New report promotes Canadian shift from Air Conditioners to Heat Pumps
By HPAC Magazine August 30, 2023
The Cool Way to Heat Homes: installing heat pumps instead of air conditioners in Canada, was developed by the Building Decarbonization Alliance, Canadian Climate Institute, Efficiency Canada, and Greenhouse Institute.
Installing heat pumps instead of central air conditioners is a rare “win-win” opportunity, states a new report that promotes a rapid transition away from central air conditioning units to heat pumps across Canada.
The report, The Cool Way to Heat Homes: installing heat pumps instead of air conditioners in Canada, was developed by the Building Decarbonization Alliance, Canadian Climate Institute, Efficiency Canada, and Greenhouse Institute.
The report notes that nearly 7,000 Canadian households install a central air conditioner every week, and suggests they could have installed a heat pump instead, adding that “for many people this isn’t a conscious choice: many don’t realize there’s an alternative, and a “heat pump” doesn’t sound like something you’d buy to cool your home.”
The lack of awareness was apparent in 2022, as it reports that Canadians bought 36,000 new ducted heat pumps in 2022, but they also bought 10 times as many central air conditioners.
The authors of the report say that swapping air conditioner installations with heat pumps would save Canadians $10.4 billion in energy bills and cut the country’s emissions by 19.6 million tonnes of CO equivalents, producing what they lay out as $12.6 billion in net benefits.
According to the report, improvements in heat pump technology is making the transition more affordable. “Single-speed heat pumps are now only marginally more costly to manufacture than comparable central air conditioners. And more efficient variable- speed and cold-climate units are becoming increasingly affordable, making the transition to clean heating more feasible than ever,” cites the report.
The report explains: “Traditionally heat pump performance declined when temperatures got really cold. But now there are specialized “cold-climate” models that can maintain their full heating capacity down to -15C, and can still operate effectively down to -25C. Cold-climate performance is no longer confined to expensive high-end units either. There are increasing numbers of “mid-range” cold-climate models available whose costs are not far above that of non-cold climate units. When combined with existing rebates, these units can even be cheaper than single-speed alternatives.”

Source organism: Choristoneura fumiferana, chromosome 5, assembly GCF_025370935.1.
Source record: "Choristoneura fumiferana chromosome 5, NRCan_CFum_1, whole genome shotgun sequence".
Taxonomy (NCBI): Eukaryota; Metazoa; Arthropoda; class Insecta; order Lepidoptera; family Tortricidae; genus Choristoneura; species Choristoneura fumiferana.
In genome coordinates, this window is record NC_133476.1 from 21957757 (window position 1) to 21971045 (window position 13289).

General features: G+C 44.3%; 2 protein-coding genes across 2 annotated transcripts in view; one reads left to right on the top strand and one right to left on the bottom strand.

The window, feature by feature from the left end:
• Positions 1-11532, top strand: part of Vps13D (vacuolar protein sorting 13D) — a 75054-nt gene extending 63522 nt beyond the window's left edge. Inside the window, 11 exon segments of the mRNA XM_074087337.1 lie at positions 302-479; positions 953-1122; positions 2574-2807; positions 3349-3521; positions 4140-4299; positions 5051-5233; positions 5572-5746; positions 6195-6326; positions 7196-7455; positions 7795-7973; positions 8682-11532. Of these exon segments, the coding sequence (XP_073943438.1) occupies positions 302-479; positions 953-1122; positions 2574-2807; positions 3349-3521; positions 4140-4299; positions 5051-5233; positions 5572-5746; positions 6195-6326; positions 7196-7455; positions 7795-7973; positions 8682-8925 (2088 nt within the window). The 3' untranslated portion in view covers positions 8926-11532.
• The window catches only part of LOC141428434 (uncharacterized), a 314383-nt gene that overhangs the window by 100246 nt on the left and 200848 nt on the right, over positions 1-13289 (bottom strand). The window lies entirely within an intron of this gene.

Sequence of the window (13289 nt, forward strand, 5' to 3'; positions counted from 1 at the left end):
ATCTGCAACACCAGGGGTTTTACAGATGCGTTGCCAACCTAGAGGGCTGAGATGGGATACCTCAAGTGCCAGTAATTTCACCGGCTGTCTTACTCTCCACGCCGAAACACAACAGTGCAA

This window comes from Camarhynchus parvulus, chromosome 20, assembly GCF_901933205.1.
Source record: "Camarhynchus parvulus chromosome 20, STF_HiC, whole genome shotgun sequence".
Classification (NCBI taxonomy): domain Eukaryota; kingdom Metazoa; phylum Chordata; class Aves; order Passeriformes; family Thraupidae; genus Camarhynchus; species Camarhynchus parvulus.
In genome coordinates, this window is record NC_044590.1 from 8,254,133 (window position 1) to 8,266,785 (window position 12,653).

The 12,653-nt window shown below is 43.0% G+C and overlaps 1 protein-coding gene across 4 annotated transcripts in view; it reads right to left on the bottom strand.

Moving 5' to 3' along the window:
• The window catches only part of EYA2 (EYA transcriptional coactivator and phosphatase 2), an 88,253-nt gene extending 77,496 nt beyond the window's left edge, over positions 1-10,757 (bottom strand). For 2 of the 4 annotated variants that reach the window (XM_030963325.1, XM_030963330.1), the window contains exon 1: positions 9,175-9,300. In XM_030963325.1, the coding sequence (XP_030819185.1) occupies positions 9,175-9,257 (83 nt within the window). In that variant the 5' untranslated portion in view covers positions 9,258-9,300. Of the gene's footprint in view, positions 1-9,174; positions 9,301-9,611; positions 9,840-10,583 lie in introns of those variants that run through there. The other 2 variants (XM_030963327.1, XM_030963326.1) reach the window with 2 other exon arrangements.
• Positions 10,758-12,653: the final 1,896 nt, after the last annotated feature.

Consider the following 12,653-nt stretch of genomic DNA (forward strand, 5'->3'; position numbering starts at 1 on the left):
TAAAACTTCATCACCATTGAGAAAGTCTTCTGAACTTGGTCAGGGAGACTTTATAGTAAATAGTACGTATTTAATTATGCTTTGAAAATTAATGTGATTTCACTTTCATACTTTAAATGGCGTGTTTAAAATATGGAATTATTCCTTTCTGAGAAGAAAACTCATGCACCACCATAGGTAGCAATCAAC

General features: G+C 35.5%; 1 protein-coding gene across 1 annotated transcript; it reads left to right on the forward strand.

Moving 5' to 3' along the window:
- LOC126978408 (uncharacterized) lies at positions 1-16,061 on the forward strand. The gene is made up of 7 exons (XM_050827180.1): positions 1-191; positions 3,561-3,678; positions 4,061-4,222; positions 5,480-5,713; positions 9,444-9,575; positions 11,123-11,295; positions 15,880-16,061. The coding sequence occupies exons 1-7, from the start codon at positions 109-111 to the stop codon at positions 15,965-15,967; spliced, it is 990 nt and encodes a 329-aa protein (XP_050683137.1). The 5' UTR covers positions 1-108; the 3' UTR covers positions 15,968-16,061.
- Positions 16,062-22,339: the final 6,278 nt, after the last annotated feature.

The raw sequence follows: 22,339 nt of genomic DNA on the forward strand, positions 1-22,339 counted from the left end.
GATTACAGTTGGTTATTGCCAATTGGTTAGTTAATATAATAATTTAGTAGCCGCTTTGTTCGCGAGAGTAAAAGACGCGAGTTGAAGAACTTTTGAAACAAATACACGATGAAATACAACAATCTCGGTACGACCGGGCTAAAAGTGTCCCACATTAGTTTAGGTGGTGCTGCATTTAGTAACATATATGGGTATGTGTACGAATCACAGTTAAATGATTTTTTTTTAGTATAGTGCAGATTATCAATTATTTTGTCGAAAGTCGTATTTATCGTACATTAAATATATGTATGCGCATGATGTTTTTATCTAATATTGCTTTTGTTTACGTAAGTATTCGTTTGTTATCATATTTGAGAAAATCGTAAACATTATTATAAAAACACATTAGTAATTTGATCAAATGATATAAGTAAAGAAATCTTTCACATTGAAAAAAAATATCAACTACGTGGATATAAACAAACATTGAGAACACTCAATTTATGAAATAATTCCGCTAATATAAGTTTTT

As for impacts across the supply chain, the authors suggest manufacturers can make the switch to heat pumps from air conditioner with little cost difference, distributors can streamline inventory by reducing their AC line-up, and for contractors: “Selling and installing heat pumps is not vastly different from selling and installing central air conditioners. But the change does require additional training, and contractors need to prepare to help consumers navigate incentive programs and use their new HVAC systems. As long as sales of central air conditioners outpace those of comparable heat pumps, contractors have less incentive to commit to selling heat pumps. A market transformation strategy would provide a clear incentive to build familiarity with heat pumps, and certainty that investing in appropriate training and sales processes is worthwhile.”
The report closes with proposals for governments to adopt to expedite the transition to heat pumps. Of note, it suggests that “Canada is facing a deficit of workers in skilled trades, including HVAC installation and repair. Governments can do more to support training more HVAC contractors to ensure households can get heat pumps installed quickly and properly, especially through well-funded vocational education.”
View the entire report: The Cool Way to Heat Homes